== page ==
On 17 June 2020 the Financial Markets Authority released a consultation paper outlining the proposed standard licence conditions for full licences under the new financial advice regime.
There are eight standard conditions. Every licensed provider will be subject to the same standard conditions regardless of their licence class (from the three proposed by FMA). In other words, there are no concessions for providers operating under one of the simpler licence categories.
Record keeping and complaints processes
The first two proposed standards conditions relate to record keeping and internal complaints processes. These conditions will also be imposed on transitional licenses. No changes to these two conditions are proposed, although the explanatory notes have expanded. The FMA say this is to provide additional guidance on expectations, based on questions to date and findings from monitoring.
In our view these conditions are non-contentious. There are some points of detail around the record keeping condition that we don’t like, but we think it’s better to carry over the existing conditions unchanged than to revisit them now.
Proposed condition four relates to outsourcing. The condition will require providers outsourcing a system or process that is material to providing financial advice services to have arrangements for complying with their licensee obligations. Similar conditions are imposed on other licence types.
The explanatory note provides further detail as to what the FMA expects. This includes being satisfied the outsourced provider can perform to the required standard, having suitable contractual arrangements, and ensuring records held by the outsourced provider are available where required.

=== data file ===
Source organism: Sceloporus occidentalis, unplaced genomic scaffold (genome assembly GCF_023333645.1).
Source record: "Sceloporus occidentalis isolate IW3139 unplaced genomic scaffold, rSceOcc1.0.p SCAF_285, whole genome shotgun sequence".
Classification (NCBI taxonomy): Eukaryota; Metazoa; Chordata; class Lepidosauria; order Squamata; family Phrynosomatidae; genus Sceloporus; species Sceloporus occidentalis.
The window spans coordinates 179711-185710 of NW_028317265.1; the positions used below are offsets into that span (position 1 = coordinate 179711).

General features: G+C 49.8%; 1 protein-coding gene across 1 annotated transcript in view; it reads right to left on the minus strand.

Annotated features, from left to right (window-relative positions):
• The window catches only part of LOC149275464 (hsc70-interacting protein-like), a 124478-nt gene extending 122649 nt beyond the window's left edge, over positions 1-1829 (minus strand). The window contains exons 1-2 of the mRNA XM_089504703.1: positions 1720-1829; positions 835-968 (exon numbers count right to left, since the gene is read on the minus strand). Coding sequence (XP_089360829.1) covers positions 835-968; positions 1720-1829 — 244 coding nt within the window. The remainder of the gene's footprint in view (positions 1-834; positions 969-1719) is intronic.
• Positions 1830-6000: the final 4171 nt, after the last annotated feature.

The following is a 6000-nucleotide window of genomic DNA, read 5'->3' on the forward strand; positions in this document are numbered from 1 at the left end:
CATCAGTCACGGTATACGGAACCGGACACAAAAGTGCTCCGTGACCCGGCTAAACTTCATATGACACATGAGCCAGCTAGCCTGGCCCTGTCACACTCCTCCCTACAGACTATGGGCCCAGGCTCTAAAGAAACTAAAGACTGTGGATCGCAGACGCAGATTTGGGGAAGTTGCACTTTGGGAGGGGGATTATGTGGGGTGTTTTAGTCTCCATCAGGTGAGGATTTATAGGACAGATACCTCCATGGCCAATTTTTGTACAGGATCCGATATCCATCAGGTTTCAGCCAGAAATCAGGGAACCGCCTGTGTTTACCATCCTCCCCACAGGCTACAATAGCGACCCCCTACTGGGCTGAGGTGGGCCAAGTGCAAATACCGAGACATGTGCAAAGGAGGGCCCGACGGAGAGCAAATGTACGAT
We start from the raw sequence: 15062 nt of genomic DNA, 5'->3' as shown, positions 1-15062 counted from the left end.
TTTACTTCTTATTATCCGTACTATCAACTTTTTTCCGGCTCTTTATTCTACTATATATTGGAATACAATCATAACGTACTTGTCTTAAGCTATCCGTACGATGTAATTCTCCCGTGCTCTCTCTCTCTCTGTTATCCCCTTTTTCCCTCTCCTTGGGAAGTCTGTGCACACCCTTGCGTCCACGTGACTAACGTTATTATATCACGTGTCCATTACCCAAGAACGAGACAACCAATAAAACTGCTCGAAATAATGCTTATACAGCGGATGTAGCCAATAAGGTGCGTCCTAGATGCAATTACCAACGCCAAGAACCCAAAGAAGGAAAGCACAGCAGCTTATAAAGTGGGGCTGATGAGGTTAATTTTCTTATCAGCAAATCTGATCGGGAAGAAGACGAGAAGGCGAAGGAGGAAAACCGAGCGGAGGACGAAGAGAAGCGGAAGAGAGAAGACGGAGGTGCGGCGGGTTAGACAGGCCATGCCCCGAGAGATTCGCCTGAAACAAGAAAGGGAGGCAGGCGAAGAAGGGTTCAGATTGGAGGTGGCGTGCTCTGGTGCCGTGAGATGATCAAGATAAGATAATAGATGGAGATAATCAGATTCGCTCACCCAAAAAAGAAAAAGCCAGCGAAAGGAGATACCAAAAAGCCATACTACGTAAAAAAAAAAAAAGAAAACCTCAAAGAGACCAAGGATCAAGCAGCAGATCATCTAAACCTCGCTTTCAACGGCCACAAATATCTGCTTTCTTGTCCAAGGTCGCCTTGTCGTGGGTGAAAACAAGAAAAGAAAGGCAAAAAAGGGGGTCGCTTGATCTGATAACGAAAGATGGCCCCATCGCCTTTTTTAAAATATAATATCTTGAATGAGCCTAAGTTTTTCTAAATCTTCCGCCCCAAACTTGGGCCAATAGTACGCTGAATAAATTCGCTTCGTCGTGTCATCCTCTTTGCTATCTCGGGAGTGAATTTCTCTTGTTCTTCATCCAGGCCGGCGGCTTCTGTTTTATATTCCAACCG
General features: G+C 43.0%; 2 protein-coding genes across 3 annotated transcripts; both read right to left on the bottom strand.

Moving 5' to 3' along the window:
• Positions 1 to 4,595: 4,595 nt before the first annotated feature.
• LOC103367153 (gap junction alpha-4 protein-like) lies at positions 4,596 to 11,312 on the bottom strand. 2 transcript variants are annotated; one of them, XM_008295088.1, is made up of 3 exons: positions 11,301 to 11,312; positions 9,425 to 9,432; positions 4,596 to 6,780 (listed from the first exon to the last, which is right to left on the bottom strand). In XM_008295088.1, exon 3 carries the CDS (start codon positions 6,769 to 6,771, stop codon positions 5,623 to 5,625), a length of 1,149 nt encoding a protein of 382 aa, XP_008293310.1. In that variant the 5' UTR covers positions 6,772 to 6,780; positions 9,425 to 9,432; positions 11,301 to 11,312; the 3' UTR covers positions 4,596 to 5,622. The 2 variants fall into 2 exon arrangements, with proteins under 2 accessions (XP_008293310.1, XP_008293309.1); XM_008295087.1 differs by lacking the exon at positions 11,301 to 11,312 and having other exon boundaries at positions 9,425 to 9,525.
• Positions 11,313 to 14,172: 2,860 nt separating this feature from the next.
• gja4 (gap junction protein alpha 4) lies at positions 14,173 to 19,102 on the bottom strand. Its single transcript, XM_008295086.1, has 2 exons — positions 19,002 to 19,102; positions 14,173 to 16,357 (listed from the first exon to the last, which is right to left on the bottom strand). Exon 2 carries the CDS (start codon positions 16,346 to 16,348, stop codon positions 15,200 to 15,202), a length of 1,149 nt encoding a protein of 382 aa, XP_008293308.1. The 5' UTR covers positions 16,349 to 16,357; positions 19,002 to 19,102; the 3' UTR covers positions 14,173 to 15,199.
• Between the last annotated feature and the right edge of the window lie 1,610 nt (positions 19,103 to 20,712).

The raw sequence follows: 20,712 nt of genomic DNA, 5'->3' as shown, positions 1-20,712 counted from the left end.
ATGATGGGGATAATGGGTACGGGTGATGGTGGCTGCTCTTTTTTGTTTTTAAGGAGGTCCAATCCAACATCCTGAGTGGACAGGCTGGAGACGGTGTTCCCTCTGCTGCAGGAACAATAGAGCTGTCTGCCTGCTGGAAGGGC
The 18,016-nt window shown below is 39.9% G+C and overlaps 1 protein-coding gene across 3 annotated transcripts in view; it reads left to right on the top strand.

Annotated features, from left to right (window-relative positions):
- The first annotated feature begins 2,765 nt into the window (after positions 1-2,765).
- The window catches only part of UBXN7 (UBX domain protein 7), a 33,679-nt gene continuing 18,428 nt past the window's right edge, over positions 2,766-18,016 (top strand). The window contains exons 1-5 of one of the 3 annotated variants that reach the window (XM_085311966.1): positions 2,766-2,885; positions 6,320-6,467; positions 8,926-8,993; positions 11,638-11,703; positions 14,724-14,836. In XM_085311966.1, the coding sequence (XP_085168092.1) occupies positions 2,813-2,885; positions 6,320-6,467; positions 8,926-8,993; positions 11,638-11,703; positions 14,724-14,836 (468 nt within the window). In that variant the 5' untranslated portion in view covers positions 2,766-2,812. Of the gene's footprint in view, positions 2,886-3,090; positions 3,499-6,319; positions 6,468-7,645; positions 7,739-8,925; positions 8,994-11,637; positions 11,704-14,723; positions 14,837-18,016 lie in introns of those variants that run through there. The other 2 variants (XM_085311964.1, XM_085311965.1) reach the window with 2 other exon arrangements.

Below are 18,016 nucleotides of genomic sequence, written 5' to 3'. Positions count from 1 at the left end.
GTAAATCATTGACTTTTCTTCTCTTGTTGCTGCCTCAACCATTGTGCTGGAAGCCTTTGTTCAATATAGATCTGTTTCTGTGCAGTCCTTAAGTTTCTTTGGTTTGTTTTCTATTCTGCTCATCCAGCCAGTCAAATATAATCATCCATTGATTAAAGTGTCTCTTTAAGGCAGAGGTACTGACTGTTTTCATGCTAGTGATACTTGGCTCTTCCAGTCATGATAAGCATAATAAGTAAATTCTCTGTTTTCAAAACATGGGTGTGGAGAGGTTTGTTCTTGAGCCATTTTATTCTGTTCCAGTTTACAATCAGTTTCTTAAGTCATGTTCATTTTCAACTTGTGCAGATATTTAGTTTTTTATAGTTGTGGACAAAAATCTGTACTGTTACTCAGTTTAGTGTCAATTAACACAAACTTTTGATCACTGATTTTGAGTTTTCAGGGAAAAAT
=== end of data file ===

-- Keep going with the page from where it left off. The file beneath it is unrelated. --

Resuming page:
The standard condition and explanatory note largely reflect best practice, but clarity on what the FMA considers to be material outsourcing would be useful – the examples provided aren’t particularly enlightening.
Professional indemnity insurance
Providers would be required by proposed condition five to hold professional indemnity insurance that is “adequate and appropriate” for their retail advice business. That insurance will also need to cover the actions of anyone providing advice on the provider’s behalf. No set level of cover is imposed, but the FMA say it should match the nature, scale, and complexity of the financial advice service.
While the FMA believe most of the industry already holds adequate cover, this requirement could add to the regulatory burden for those who don’t. This could include small advisers who (for whatever reason) haven’t held insurance in the past, and larger providers who are in a position to self-insure. In addition, actually securing insurance of this nature can sometimes be a problem. Where a provider doesn’t have insurance, the FMA’s intention is to waive the condition but require clients to be told.
Having suitable insurance cover often makes good business sense, but there are legitimate reasons not to do so. In our view, the range of options around insurance doesn’t lend itself easily to a standard condition. Ultimately the purpose of insurance is to mitigate the risk of clients being left out of pocket. We think this would be better dealt with as part of the licensing process, as a broader assessment of providers’ ability to make clients whole.
Business continuity arrangements
In the current environment it is unsurprising that business continuity has a strong focus. Proposed standard condition six will require an appropriate business continuity plan, and that cybersecurity in critical technology systems is maintained. Where a material cybersecurity breach occurs providers will have to notify the FMA.